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Saturday, February 9, 2013

CMI: NHS management failings are catastrophic

The NHS has come in for heavy criticism after the Francis Inquiry Report revealed the depth of the "catastrophic" management failings.

The study published this week confirmed that poor management standards and senior management failings led to the unnecessary deaths of hundreds at the Mid Staffordshire NHS Trust.

Petra Wilton, director of strategy and external affairs at The Chartered Management Institute, said a blame culture emerged within the NHS due to separation between the senior management teams and pleaded for immediate action to be taken.

"The Francis Inquiry Report has today exposed the depth of the catastrophic management failings at the Mid Staffordshire NHS Trust. It is clear that poor management standards and senior management failings led to hundreds of unnecessary patient deaths," she said.

"It has highlighted that bad management, when it comes to the NHS, really can cost lives. Urgent action is needed to ensure those working in management positions across the health service have the skills and training needed to bring about the necessary improvements in patient care.

"It's clear from the report that there was a dangerous separation between the senior management teams and those providing frontline care, which created a blame culture within the hospital with staff feeling under-valued, unsupported and in fear of reprisals if issues were brought to light."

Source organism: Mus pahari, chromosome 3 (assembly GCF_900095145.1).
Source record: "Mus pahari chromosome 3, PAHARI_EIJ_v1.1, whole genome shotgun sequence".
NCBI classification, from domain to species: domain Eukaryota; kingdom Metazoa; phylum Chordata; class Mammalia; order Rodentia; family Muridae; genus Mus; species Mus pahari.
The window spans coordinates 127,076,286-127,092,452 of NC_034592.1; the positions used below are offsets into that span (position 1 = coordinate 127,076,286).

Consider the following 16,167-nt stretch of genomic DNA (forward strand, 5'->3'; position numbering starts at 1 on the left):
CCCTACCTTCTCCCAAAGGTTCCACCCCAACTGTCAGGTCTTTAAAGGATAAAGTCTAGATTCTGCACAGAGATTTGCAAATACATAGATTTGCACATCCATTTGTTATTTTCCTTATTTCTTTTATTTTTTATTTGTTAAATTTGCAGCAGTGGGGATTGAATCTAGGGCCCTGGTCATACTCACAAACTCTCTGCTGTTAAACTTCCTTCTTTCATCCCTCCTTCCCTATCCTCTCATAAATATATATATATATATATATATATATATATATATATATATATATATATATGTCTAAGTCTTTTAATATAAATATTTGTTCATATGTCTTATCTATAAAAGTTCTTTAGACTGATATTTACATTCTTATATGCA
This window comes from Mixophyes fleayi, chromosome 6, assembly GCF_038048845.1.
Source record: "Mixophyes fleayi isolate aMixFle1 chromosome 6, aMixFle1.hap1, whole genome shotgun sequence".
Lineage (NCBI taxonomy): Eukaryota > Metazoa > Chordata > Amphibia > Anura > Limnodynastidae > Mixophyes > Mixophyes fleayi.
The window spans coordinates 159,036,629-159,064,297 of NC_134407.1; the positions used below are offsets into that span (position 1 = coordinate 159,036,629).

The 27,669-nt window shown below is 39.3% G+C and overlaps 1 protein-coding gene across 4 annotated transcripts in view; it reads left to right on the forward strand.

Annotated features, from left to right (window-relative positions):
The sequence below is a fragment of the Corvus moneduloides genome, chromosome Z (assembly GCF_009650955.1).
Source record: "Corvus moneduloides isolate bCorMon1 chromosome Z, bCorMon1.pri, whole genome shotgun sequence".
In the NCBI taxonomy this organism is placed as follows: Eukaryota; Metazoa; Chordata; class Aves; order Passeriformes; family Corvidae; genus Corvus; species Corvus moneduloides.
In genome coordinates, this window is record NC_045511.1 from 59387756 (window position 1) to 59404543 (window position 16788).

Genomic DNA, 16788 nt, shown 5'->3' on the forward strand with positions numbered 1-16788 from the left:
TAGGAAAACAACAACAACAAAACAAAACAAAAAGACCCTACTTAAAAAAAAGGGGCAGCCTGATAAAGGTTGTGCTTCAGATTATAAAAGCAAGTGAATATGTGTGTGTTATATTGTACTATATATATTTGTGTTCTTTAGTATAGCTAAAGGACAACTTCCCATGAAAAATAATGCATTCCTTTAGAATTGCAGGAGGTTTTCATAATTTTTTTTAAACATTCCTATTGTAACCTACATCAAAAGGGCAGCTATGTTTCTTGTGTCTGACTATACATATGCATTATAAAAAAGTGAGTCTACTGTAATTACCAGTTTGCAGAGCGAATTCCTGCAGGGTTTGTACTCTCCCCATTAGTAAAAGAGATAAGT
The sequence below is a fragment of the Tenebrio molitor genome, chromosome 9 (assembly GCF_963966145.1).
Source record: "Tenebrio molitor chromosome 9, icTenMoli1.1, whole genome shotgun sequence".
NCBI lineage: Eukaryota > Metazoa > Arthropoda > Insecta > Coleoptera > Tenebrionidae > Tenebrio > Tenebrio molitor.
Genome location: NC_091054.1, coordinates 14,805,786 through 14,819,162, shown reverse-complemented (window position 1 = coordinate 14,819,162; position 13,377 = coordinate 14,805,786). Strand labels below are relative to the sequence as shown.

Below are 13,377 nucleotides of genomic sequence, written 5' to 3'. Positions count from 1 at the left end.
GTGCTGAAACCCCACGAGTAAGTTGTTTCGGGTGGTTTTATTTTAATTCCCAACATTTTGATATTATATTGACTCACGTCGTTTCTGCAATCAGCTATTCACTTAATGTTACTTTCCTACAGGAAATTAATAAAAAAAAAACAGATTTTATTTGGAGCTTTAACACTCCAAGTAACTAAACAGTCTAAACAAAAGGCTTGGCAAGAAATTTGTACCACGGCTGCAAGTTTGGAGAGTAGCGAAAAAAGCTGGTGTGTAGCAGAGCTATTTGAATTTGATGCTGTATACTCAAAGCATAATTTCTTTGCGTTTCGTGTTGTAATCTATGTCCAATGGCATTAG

Wilton stressed the need for an improvement in professional management standards and believes an emphasis on training and support can help to address this situation.

"There is a huge need to encourage staff to be more open and there has to be a sense of accountability at all levels to stop such inexcusable mistakes being made again. Whilst more regular and wider monitoring is welcomed by many, it is also essential that managers have the training and support needed to meet the standards expected.  Independent inspections can play a key role in raising standards, but it is critical that the need to meet targets does not continue to cloud core objectives such as staff wellbeing and patient care.

"It is vital that the report recognises the importance of building skills and performance against professional management standards and ensures that all staff, whether clinicians or managers, are encouraged to get qualified and recognised for their management skills," she concluded.

View the original article here

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